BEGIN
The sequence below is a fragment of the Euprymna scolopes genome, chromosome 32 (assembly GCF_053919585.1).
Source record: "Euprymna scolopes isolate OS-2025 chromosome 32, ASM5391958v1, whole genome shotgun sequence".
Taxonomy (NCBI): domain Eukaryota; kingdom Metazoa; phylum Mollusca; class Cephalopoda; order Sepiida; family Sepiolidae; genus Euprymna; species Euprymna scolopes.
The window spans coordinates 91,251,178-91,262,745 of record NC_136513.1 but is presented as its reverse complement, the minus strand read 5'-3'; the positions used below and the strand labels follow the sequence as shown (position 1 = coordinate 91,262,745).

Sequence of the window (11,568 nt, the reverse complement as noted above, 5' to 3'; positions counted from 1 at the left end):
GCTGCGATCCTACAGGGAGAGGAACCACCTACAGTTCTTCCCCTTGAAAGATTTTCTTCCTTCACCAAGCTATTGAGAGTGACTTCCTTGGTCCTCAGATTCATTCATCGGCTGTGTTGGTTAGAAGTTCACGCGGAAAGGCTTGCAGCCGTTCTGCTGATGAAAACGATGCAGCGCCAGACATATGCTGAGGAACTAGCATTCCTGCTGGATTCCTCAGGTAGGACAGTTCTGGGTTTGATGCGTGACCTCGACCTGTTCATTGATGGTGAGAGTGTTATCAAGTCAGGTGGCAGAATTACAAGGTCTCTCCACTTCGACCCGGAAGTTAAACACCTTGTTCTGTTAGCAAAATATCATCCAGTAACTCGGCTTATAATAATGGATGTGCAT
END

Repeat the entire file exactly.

The sequence below is a fragment of the Euprymna scolopes genome, chromosome 32 (assembly GCF_053919585.1).
Source record: "Euprymna scolopes isolate OS-2025 chromosome 32, ASM5391958v1, whole genome shotgun sequence".
Taxonomy (NCBI): domain Eukaryota; kingdom Metazoa; phylum Mollusca; class Cephalopoda; order Sepiida; family Sepiolidae; genus Euprymna; species Euprymna scolopes.
The window spans coordinates 91,251,178-91,262,745 of record NC_136513.1 but is presented as its reverse complement, the minus strand read 5'-3'; the positions used below and the strand labels follow the sequence as shown (position 1 = coordinate 91,262,745).

Sequence of the window (11,568 nt, the reverse complement as noted above, 5' to 3'; positions counted from 1 at the left end):
GCTGCGATCCTACAGGGAGAGGAACCACCTACAGTTCTTCCCCTTGAAAGATTTTCTTCCTTCACCAAGCTATTGAGAGTGACTTCCTTGGTCCTCAGATTCATTCATCGGCTGTGTTGGTTAGAAGTTCACGCGGAAAGGCTTGCAGCCGTTCTGCTGATGAAAACGATGCAGCGCCAGACATATGCTGAGGAACTAGCATTCCTGCTGGATTCCTCAGGTAGGACAGTTCTGGGTTTGATGCGTGACCTCGACCTGTTCATTGATGGTGAGAGTGTTATCAAGTCAGGTGGCAGAATTACAAGGTCTCTCCACTTCGACCCGGAAGTTAAACACCTTGTTCTGTTAGCAAAATATCATCCAGTAACTCGGCTTATAATAATGGATGTGCAT